Raya Dunayevskaya 1947
Source: The Raya Dunayevskaya Collection, microfilm numbers 732-734;
Transcribed: by Kevin Michaels.
Last week I finally got a copy of your letter to Sara  which contains your criticism of my article on the Russian economy.  I was happy indeed to receive it. Do you realize that the Johnsonites have been writing on Russia for over five years, and that this is the first time we have been answered? I hope that it will be possible for you to expand your criticism and to make it public. I wish to assure you that it was of great assistance to me, and hence I wish to answer it in as serious a manner as it was given.
The major burden of your criticism is at the same time an affirmation of Trotsky’s analysis of Russia, and resolves itself, I think, into three major points: (1) all of Trotsky’s works have been built on the categories: economics, classes, state, party; (2) his analysis of Stalinist Russia, as in the case of Stakhanovism, showed clearly his awareness of the fact that in it were concentrated “the methods of capitalist exploitation”; and (3) he traced most profoundly, and long in advance of his present-day critics, “the striking growth of inequality and bureaucratic willfulness in defense of its own interests.” Therefore you conclude that the lack of understanding does not lie with Trotsky (“object under criticism”) but with his critics.
I wish, first of all, to separate myself from the critics such as those expounding the official Workers Party line who, in breaking with Trotsky’s analysis of Russia, broke, I think, with a good deal of Trotskyism. The severity of my criticism of Trotsky’s analysis was, on the other hand, induced precisely by the fact that I wish only to change the Russian line but to retain the revolutionary heritage he left us – his perspectives of world revolution, of revolutionary strategy, tactics and politics – for to me Trotskyism is 20th century Marxism-Leninism. In an official document on the international question  that the Johnsonites presented to the last convention of our party, we stated that the Johnsonites are revising Trotsky’s Russian position in terms of the Leninist-Trotskyist analysis of our epoch, whereas the official Party position, unfortunately, is trying to revise the Leninist-Trotskyist analysis of our entire epoch. However, because I do wish to revise the Russian position, the major burden of my criticism was precisely a refutation of the third, and crucial, point, to wit, that Stalinist Russia is what it is today because of “inequality and bureaucratic willfulness.”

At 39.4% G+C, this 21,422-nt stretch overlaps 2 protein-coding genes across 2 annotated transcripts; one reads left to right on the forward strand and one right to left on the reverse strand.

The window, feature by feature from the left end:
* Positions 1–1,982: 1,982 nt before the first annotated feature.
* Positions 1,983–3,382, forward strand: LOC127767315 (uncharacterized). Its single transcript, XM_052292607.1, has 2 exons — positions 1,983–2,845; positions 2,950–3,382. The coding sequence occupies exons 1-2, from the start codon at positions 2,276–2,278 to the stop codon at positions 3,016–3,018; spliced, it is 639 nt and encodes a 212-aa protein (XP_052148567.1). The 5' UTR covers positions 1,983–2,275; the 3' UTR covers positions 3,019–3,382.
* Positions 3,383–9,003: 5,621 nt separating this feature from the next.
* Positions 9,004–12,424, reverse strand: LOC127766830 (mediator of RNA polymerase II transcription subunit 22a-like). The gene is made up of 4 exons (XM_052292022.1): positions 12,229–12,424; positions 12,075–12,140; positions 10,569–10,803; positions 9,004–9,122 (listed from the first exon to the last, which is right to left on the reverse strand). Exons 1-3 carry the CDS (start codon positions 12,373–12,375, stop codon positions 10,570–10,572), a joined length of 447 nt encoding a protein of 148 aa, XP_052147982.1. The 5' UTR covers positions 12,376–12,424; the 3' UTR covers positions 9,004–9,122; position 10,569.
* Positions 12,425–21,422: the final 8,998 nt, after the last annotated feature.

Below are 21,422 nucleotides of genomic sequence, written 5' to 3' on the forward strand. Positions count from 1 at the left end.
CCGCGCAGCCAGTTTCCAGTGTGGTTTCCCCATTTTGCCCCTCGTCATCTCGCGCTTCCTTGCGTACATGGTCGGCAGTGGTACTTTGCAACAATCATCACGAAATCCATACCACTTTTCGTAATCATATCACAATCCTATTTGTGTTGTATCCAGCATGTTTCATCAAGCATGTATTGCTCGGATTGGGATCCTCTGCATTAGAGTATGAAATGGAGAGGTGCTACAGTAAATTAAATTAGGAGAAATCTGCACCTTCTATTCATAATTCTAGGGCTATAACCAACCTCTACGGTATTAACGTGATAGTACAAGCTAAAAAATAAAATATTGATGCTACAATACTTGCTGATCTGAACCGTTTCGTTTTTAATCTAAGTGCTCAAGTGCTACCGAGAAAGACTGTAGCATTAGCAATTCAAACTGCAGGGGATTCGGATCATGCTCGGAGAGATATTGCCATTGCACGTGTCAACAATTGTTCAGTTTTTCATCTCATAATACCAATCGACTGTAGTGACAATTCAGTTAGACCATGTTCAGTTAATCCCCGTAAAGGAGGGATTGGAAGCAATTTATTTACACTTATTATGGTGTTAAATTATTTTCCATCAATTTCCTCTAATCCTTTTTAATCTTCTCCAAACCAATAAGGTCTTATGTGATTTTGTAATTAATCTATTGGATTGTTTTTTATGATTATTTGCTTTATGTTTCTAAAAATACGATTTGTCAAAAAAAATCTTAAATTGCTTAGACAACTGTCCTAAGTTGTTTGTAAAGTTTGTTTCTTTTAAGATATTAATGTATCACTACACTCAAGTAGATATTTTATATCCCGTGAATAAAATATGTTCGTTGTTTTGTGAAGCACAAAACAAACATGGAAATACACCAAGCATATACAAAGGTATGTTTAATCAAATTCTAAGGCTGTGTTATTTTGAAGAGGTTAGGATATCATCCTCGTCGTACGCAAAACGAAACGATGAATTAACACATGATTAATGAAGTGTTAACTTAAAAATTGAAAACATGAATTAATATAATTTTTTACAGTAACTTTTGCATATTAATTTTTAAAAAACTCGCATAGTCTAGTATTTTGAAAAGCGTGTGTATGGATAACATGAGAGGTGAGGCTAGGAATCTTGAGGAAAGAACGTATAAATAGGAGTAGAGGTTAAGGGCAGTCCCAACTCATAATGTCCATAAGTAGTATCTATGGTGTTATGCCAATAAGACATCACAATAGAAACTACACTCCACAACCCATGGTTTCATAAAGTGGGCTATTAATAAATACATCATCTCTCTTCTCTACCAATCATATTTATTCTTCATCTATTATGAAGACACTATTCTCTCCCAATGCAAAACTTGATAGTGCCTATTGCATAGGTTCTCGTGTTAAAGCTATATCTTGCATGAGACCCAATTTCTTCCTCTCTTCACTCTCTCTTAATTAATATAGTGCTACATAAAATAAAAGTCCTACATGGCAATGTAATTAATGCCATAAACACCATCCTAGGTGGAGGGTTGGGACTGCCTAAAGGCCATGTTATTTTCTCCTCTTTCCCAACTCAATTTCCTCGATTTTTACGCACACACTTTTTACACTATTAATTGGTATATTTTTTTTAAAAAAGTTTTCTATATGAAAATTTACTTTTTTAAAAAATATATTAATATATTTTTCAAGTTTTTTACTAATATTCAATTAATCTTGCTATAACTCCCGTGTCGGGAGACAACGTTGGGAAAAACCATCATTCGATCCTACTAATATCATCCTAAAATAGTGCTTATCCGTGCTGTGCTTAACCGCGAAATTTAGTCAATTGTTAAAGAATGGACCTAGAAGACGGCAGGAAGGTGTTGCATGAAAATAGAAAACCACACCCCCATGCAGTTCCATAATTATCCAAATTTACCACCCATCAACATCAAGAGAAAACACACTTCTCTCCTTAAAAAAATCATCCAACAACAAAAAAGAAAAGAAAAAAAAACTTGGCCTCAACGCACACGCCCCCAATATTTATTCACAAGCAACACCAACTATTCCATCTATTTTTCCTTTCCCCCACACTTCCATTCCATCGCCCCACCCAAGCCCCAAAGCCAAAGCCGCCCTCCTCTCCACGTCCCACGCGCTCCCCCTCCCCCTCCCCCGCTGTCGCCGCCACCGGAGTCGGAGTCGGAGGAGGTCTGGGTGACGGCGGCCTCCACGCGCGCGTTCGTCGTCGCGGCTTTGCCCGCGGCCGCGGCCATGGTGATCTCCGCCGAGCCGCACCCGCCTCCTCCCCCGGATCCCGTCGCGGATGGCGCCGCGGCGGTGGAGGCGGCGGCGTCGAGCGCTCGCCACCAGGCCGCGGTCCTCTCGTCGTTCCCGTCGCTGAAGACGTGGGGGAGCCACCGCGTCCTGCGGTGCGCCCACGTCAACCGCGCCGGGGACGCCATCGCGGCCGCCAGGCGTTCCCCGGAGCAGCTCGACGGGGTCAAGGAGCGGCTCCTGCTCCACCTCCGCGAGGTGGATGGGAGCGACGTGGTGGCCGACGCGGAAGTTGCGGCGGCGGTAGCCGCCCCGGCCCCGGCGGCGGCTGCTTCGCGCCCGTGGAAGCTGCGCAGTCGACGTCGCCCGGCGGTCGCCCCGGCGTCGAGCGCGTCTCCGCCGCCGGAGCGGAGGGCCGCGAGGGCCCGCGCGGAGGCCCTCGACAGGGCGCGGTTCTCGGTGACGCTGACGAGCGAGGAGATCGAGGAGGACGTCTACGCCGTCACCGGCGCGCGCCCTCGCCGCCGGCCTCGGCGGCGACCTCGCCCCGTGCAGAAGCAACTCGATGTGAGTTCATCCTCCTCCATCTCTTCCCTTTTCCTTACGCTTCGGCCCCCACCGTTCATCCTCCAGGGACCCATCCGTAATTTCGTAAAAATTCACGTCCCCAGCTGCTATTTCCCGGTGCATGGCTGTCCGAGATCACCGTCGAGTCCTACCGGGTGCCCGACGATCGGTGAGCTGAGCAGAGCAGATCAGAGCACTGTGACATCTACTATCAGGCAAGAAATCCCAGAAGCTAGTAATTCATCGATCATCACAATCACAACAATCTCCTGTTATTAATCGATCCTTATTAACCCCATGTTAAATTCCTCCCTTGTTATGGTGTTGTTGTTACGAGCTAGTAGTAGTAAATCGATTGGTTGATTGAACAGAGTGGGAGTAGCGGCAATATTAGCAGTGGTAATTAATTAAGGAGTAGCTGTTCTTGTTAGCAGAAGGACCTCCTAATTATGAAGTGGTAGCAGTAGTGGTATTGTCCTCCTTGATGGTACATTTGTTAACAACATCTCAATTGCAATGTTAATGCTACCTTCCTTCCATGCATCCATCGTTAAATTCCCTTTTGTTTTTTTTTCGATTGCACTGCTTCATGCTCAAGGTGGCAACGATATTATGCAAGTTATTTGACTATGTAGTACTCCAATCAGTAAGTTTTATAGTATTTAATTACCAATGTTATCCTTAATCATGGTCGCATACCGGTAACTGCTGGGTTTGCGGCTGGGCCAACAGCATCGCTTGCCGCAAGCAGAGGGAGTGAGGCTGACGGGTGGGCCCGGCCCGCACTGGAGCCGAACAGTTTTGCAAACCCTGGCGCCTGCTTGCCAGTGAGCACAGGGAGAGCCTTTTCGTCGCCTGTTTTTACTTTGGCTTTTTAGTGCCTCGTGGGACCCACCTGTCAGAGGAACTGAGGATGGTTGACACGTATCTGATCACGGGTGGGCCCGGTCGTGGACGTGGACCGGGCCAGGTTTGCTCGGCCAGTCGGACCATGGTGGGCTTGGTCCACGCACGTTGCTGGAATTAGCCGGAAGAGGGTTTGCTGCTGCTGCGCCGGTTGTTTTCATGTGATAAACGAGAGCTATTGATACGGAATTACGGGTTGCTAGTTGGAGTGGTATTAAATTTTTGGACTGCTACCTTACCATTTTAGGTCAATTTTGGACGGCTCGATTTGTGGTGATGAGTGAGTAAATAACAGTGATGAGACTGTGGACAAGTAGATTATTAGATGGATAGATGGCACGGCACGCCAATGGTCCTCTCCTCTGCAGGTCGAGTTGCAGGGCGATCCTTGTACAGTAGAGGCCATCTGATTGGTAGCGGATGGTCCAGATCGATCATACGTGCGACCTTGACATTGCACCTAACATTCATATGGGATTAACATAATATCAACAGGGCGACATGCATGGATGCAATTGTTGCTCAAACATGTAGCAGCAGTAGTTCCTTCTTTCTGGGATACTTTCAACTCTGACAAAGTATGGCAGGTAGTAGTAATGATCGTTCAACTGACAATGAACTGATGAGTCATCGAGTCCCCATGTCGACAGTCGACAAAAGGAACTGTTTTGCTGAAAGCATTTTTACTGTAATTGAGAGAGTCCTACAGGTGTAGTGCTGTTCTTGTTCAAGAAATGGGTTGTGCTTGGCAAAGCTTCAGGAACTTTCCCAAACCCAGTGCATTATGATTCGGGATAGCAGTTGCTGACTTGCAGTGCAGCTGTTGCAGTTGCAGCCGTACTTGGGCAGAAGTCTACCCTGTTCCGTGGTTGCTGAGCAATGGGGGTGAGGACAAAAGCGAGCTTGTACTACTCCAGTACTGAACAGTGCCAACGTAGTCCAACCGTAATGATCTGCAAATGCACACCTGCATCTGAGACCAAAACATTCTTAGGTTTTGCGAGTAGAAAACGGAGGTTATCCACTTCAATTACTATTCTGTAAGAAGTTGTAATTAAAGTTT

My contention was that it was not these two phenomena that brought about state capitalism. But that this inequality of distribution was merely the reflection and the natural result of the existing production relations and subordination to the law of value, which is a law of the world market. That, furthermore, it would have been impossible for a Marxist of Trotsky’s stature to have left us so false a position of Russia as degenerated workers statism had he based himself on what economic laws and production relations were characteristic of Russia. Instead, despite parenthetical (parenthetical not in the sense that they were merely incidental but in the sense that they were not the basis of his position) remarks as to the capitalist elements that pervaded the Russian economy, he in actuality remained on the superstructural level of property forms and historical origin of Soviet Russia. It was this which made him dismiss the concept that Russia might be state capitalist, although, theoretically, he maintained that such a development was conceivable. It is this position of workers statism which is keeping the Fourth International so hemmed in the present indefensible position of defensism.
If, in the development of my criticism, it became too sweeping, I am deeply sorry. But, although I may not have given sufficient weight to the passages in Trotsky’s various analyses of Russia which dealt with the capitalist elements present in the economy, it is not true that I “avoided the testimony of the Russian Bulletin.” Although, in the main I tried to give English references – “Revolution Betrayed,” “In Defense of Marxism,” etc. – I also specifically refer (1) to Rakovsky’s analysis of the First Five Year Plan, (2) Trotsky’s general agreement with it, as stated in the Russian Bulletin, and then proceed to show that, in the further development of his Russian position, Trotsky dropped this originally more basic approach. Part of the reason that you think that I have not quoted from old sources may not be your fault since (1) the translator of my article into Russian has told me that he did not translate the footnotes wherein references are contained, and (2) you did not have at hand the first series of articles which I considered Part I and which dealt at greater length with Stakhanovism and the Constitution and which was partly the reason why in this series I merely make reference to these phenomena and pass on to draw my conclusions. It is true that even so I did not spend as much time as these matters deserve. But that too is not altogether my fault. My original thesis consisted of 150 pages, or 45,000 words. This had to be cut down, to two series of articles, the first consisting of the statistical data and taking up 12,000 words, and the second consisting of my political conclusions and representing another 9,000 words. You can see how much I had to leave out.